read more »

Action Learning Seed Fund's Community of Practice

By Susan Misra, CoDirector of Management of Assistance Group

Looking back over the last year of the Action Learning Seed Fund's community of practice, a major theme that surfaced was how to hold and wield the power of our full intersectional selves in racial healing and equity work. This is complex and exhausting work to name inequity and hold space for racial healing between different communities and within the same community.

Our group of eight people struggle with patriarchy, sexism and misogyny among leadership within our communities, for instance. We work with these leaders to confront Islamophobia or xenophobia, to have courageous conversations with other communities, and to salve historic and current racial wounds. At the same time, we need to call these (often male-identified) leaders into sharing power and leadership with women and gender non-conforming people. This can be particularly challenging when there are formal gendered roles (e.g., in a religious institution).

 read more »

LLC Webinar | Leadership and Large Scale Change: Are We Setting Our Sites High Enough?

 

July 12, 2018

11:00 am Pacific - 12PM | 2:00 pm - 3:00 pm Eastern

 

People who are putting their time, energy and resources into supporting and cultivating leadership are for the most part doing the work to advance meaningful change and social justice. Our learning about this work is struggling to keep up with our change aspirations. It's not enough to know that participants believe they are better leaders without answering questions about the ways in which leadership development work is creating equity and contributing to concrete changes in the health, education, and wealth of all. This webinar will share findings from a collaborative research efforts between leadership Funders and Evaluators to understand what we can achieve through leadership investments, how we can know, and what we are learning about the kind of leadership we need to contribute to greater equity.

 read more »

LLC Webinar Series | LeaderSpring in Reset: rethinking leadership and risk taking

May 16, 2018

11:00 am - 12:00 pm Pacific | 2:00 pm - 3:00 pm Eastern

 

Our thinking about leadership is evolving as is the world in which greater numbers of people are coming together to take actions that will create greater equity. To keep pace, those who are supporting leadership for racial equity and social justice must pause, reflect and reconsider our approaches to leadership development. Because most leadership programs receive positive feedback from those participating in them, it can be hard to try something different...who wants to mess with what works, even if the payoff could be more dramatic results. It takes courage to do this and we are excited to have our friends from LeaderSpring share their "reset" process and what they are learning. Please join our next webinar with Sonia Manjon, Ph.D and Safi Jiroh from LeaderSpring.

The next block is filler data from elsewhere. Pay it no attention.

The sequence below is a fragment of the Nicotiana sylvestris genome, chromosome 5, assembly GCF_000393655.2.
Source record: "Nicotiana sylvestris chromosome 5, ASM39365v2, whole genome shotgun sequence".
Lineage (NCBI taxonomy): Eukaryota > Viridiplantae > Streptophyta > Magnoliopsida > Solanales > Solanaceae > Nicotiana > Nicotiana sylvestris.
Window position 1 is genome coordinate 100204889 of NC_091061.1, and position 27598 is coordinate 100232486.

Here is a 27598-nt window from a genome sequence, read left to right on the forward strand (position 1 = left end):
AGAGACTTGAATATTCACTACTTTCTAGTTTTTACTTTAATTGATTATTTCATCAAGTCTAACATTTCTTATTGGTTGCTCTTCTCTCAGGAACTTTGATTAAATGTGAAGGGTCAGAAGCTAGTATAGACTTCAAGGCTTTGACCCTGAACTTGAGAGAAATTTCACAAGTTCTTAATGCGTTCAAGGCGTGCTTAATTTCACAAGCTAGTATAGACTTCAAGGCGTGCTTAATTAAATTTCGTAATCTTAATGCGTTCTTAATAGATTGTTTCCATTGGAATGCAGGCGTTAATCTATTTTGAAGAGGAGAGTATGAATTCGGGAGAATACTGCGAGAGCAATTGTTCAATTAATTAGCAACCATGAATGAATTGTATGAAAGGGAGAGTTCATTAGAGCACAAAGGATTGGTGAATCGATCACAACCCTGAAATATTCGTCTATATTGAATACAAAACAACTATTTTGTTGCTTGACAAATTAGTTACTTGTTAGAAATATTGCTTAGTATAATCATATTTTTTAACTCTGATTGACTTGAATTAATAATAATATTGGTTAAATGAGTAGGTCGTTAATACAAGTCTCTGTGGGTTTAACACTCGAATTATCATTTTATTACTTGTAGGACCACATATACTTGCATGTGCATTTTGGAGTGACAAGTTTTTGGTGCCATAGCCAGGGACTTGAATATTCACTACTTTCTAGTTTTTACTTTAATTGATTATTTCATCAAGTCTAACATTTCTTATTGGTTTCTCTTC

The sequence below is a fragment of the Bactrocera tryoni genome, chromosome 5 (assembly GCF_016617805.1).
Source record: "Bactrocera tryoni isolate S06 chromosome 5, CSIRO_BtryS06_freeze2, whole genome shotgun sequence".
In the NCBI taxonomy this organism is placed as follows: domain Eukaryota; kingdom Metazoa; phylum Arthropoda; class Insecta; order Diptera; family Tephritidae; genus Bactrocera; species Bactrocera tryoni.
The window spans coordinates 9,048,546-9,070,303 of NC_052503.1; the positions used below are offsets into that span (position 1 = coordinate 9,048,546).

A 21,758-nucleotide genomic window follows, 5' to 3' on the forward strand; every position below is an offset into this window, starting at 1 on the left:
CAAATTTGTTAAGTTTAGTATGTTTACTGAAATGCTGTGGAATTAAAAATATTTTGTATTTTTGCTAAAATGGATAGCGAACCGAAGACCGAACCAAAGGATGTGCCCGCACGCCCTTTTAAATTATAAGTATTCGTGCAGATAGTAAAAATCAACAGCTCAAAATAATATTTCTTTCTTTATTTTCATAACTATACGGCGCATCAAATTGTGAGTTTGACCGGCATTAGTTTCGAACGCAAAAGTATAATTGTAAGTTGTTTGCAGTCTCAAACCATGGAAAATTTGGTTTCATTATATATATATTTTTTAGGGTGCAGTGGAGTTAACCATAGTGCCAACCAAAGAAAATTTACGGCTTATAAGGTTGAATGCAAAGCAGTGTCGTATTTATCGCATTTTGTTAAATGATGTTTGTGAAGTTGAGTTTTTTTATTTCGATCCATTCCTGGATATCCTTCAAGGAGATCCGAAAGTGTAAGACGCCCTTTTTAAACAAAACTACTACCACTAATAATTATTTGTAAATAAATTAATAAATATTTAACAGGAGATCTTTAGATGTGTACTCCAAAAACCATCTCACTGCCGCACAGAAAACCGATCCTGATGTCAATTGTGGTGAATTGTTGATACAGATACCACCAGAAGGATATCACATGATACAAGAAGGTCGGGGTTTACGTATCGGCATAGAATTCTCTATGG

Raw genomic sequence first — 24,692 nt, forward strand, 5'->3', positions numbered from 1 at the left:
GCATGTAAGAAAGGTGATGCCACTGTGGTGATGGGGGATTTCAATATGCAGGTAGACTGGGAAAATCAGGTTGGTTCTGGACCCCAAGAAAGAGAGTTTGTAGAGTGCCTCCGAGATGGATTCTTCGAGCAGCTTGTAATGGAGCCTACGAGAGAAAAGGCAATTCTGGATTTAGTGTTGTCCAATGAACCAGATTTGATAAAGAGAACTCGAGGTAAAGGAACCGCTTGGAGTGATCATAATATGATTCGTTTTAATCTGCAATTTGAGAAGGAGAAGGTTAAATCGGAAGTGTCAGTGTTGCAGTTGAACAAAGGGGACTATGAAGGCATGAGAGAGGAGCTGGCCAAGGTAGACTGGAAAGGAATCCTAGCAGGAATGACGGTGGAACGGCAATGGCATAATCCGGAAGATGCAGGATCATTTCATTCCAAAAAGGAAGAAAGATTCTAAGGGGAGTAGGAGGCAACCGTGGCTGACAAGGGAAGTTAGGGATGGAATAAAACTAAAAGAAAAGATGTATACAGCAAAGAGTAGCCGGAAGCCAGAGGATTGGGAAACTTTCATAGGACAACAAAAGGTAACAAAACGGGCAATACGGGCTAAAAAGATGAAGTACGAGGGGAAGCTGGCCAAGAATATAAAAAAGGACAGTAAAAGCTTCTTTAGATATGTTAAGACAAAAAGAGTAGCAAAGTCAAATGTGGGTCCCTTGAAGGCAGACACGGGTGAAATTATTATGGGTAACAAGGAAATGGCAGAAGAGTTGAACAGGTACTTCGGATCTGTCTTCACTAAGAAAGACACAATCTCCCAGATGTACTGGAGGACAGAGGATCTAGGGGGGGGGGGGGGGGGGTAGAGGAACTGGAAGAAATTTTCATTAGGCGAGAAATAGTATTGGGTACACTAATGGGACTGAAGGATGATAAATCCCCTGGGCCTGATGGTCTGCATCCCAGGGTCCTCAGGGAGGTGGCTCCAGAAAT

read more »

Response to "Blind Spots (Part 2)" by Lisa Miller Mattsson

Dear Deborah,

 

Thanks so much for the powerful theme and the questions being raised by “Blind Spots: Are Leadership Development Programs Contributing to Greater Racial Equality or Inhibiting our Progress?”  Lots to think about!

 

I just wanted to share a thought regarding “worship of the written word” as a means of support for white supremacist culture.  It is definitely true that there are many valuable and powerful ways to communicate other than in writing. Personally, I believe effective oration to be more a powerful form of leadership communication than writing, as a general rule.  Even negative leaders know this, and use the spoken word to move people.  Hitler, the iconic example of white supremacist leadership, comes to mind.  He utilized the power of the spoken word as a means by which to stir and mobilize people.

 read more »

LLC Webinar Series | Practicing Network Governance and Structures

Wednesday, December 6, 2017 
10am Pacific |1pm Eastern

Join us as June Holley, Tracey Kunkler and Steve Waddell dive back into sharing the importance of Network Governance and Structures. We'll be learning how networks are experimenting with and co-creating innovative network governanceand structures that are self-organizing, encouraging and supporting the formation of collaborative circles.
 
Join us for 90 minutes of hands-on virtual practice! June will bring questions and you will be in practice breakout groups. Please plug in your webcams and have earphones ready to roll up your sleeves and practice with us!
 read more »
Syndicate content